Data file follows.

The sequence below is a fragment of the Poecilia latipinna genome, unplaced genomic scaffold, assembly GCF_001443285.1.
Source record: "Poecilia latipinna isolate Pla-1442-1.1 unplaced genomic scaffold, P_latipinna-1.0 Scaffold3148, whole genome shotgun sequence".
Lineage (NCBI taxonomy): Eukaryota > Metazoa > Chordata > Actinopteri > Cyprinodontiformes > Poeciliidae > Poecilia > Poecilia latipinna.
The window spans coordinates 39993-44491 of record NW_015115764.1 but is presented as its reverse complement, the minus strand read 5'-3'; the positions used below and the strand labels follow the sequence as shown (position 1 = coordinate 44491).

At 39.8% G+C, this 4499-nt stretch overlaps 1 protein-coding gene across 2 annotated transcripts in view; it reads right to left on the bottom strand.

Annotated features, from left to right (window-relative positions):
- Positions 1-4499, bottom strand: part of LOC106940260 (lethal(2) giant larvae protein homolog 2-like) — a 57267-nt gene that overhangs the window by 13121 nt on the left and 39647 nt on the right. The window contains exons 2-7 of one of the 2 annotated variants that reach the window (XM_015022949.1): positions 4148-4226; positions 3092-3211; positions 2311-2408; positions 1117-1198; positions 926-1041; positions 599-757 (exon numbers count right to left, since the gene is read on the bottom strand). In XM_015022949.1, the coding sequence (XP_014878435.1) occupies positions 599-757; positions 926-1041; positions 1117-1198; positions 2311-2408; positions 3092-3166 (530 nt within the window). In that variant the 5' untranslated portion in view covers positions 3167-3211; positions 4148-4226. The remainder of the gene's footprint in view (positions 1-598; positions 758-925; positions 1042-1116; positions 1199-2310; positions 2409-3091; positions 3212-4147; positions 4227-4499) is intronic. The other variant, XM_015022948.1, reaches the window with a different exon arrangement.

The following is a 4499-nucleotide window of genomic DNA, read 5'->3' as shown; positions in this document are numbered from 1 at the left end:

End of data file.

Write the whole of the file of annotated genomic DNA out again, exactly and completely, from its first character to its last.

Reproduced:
The sequence below is a fragment of the Poecilia latipinna genome, unplaced genomic scaffold, assembly GCF_001443285.1.
Source record: "Poecilia latipinna isolate Pla-1442-1.1 unplaced genomic scaffold, P_latipinna-1.0 Scaffold3148, whole genome shotgun sequence".
Lineage (NCBI taxonomy): Eukaryota > Metazoa > Chordata > Actinopteri > Cyprinodontiformes > Poeciliidae > Poecilia > Poecilia latipinna.
The window spans coordinates 39993-44491 of record NW_015115764.1 but is presented as its reverse complement, the minus strand read 5'-3'; the positions used below and the strand labels follow the sequence as shown (position 1 = coordinate 44491).

At 39.8% G+C, this 4499-nt stretch overlaps 1 protein-coding gene across 2 annotated transcripts in view; it reads right to left on the bottom strand.

Annotated features, from left to right (window-relative positions):
- Positions 1-4499, bottom strand: part of LOC106940260 (lethal(2) giant larvae protein homolog 2-like) — a 57267-nt gene that overhangs the window by 13121 nt on the left and 39647 nt on the right. The window contains exons 2-7 of one of the 2 annotated variants that reach the window (XM_015022949.1): positions 4148-4226; positions 3092-3211; positions 2311-2408; positions 1117-1198; positions 926-1041; positions 599-757 (exon numbers count right to left, since the gene is read on the bottom strand). In XM_015022949.1, the coding sequence (XP_014878435.1) occupies positions 599-757; positions 926-1041; positions 1117-1198; positions 2311-2408; positions 3092-3166 (530 nt within the window). In that variant the 5' untranslated portion in view covers positions 3167-3211; positions 4148-4226. The remainder of the gene's footprint in view (positions 1-598; positions 758-925; positions 1042-1116; positions 1199-2310; positions 2409-3091; positions 3212-4147; positions 4227-4499) is intronic. The other variant, XM_015022948.1, reaches the window with a different exon arrangement.

The following is a 4499-nucleotide window of genomic DNA, read 5'->3' as shown; positions in this document are numbered from 1 at the left end: